Finally, a dinosaur that can fit in your home

Next month, Sotheby’s will auction off a nearly complete Tyrannosaurus Rex skull excavated from private land in a well-known fossil area called the Hell Creek Formation in Harding County, South Dakota. The skull, nicknamed Maximus, is estimated to fetch between $15 and $20 million, making it on the list of the most valuable fossils to be auctioned in history along with the famous dinosaur skeletons Sue and Stan.

Measuring over six and a half feet tall and over 200 pounds, the dinosaur’s skull is said to be the skull of an adult. Although the rest of the body has perished from erosion at the excavation site, the skull is notable for its remarkable preservation of jaw elements, external bones, and numerous teeth across the top and bottom.

Cassandra Hatton, head of science and popular culture at Sotheby’s, seems to think the prospect of a skull might be more palatable to collectors than the whole body. “When you think about it, more people can fit a skull in their home than people can fit an entire dinosaur,” CBS News earlier in the week. When you put it this way, it really changes one’s view of vintage home decor, right?

Close-up showing preserved teeth and external bones. (Photo courtesy of Sotheby’s).

Except that there are too many people to think that a skull, or any excavation of such rare accomplishment, should be locked away in a private home as a conversation piece between sips of wine on a cream-coloured clip. The Society for Vertebrate Paleontology (SVP) has been vocal about its refusal to auction off dinosaur bones to private clients, stating in repeated letters to both Sotheby’s and Christie’s (which orchestrated Stan’s sale), and French auction house Aguttes, that it “scientifically” Important vertebrate fossils are part of our collective natural heritage and deserve to be in the public’s trust.”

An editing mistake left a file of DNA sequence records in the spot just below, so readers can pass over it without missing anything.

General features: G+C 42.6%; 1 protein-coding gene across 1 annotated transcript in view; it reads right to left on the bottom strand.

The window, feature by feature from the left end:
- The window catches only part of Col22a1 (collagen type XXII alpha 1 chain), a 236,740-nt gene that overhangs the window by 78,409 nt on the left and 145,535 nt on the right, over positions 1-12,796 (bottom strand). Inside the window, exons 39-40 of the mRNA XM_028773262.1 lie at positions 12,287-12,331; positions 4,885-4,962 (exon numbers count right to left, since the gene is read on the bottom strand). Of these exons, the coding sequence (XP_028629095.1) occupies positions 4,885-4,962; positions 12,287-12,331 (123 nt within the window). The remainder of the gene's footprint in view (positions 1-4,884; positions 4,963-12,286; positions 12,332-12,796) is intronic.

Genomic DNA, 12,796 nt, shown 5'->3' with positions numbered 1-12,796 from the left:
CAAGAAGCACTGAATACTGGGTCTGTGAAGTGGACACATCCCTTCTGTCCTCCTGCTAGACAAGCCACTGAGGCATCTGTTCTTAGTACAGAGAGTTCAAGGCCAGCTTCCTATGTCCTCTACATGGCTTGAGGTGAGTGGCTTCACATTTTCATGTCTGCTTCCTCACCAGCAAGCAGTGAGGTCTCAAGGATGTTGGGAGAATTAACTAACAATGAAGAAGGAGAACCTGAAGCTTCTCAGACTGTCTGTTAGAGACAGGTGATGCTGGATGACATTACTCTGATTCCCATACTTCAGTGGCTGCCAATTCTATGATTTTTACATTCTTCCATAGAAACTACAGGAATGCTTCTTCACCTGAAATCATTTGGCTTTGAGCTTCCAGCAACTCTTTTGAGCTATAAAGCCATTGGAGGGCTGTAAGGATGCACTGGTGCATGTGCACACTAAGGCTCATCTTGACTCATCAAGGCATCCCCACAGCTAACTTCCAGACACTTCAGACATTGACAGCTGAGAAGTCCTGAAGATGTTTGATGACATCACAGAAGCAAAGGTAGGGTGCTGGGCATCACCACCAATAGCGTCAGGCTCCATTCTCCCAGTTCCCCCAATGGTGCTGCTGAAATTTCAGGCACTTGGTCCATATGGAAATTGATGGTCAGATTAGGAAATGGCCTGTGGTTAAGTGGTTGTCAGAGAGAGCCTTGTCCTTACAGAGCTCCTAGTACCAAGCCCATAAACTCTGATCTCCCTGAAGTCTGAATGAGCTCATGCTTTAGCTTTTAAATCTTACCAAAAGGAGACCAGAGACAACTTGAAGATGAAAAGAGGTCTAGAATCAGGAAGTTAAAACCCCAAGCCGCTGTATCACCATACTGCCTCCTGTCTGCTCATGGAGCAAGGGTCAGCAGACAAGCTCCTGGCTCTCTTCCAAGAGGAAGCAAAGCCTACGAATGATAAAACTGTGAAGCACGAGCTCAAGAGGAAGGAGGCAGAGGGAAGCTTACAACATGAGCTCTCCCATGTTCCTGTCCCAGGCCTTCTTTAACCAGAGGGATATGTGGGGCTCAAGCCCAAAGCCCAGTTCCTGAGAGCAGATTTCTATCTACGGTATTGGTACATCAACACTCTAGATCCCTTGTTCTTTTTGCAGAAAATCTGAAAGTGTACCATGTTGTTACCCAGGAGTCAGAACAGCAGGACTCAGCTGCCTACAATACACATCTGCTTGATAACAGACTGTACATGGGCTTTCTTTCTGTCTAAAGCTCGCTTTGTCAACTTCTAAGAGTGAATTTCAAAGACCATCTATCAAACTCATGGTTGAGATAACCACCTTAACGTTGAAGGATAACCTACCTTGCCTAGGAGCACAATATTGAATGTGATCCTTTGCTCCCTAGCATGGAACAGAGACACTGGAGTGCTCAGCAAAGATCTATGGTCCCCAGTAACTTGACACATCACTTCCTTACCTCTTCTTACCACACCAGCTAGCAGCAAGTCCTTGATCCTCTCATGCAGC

And for private collectors who might loan their dinosaur bones to research institutes or museums, that simply wouldn’t cut it either. “Even if made available to scientists, information contained in privately owned samples and future access cannot be guaranteed, and therefore verification of scientific claims (the core of scientific progress) cannot be performed,” explained the senior vice president.

So who buys dinosaur bones anyway? Well, Leonardo DiCaprio, Dwayne “The Rock” Johnson, and Nicolas Cage are just three of the many high-profile customers who have purchased dinosaur bones, and they’re living the collective dream of every primary school-aged child in the world. In fact, Nicolas Cage accidentally bought a Baatar dinosaur skull from Mongolia at auction in 2007, but was courteous enough to return it to the country after it was revealed it had been stolen. It was speculated that The Rock was Stan’s buyer in 2020, but he set the record straight very quickly to the media, saying that the T-Rex skull he had purchased was actually just a set of Stan’s skulls.

A replica of Stan on display at The Rock’s home (screenshot by Rhea Nayyar/Hyperallergic via Instagram)

Anyone looking to incorporate Maximus into their home collection can consult The Rock for decorating tips, as a replica of his skull is displayed on a pedestal in his home.

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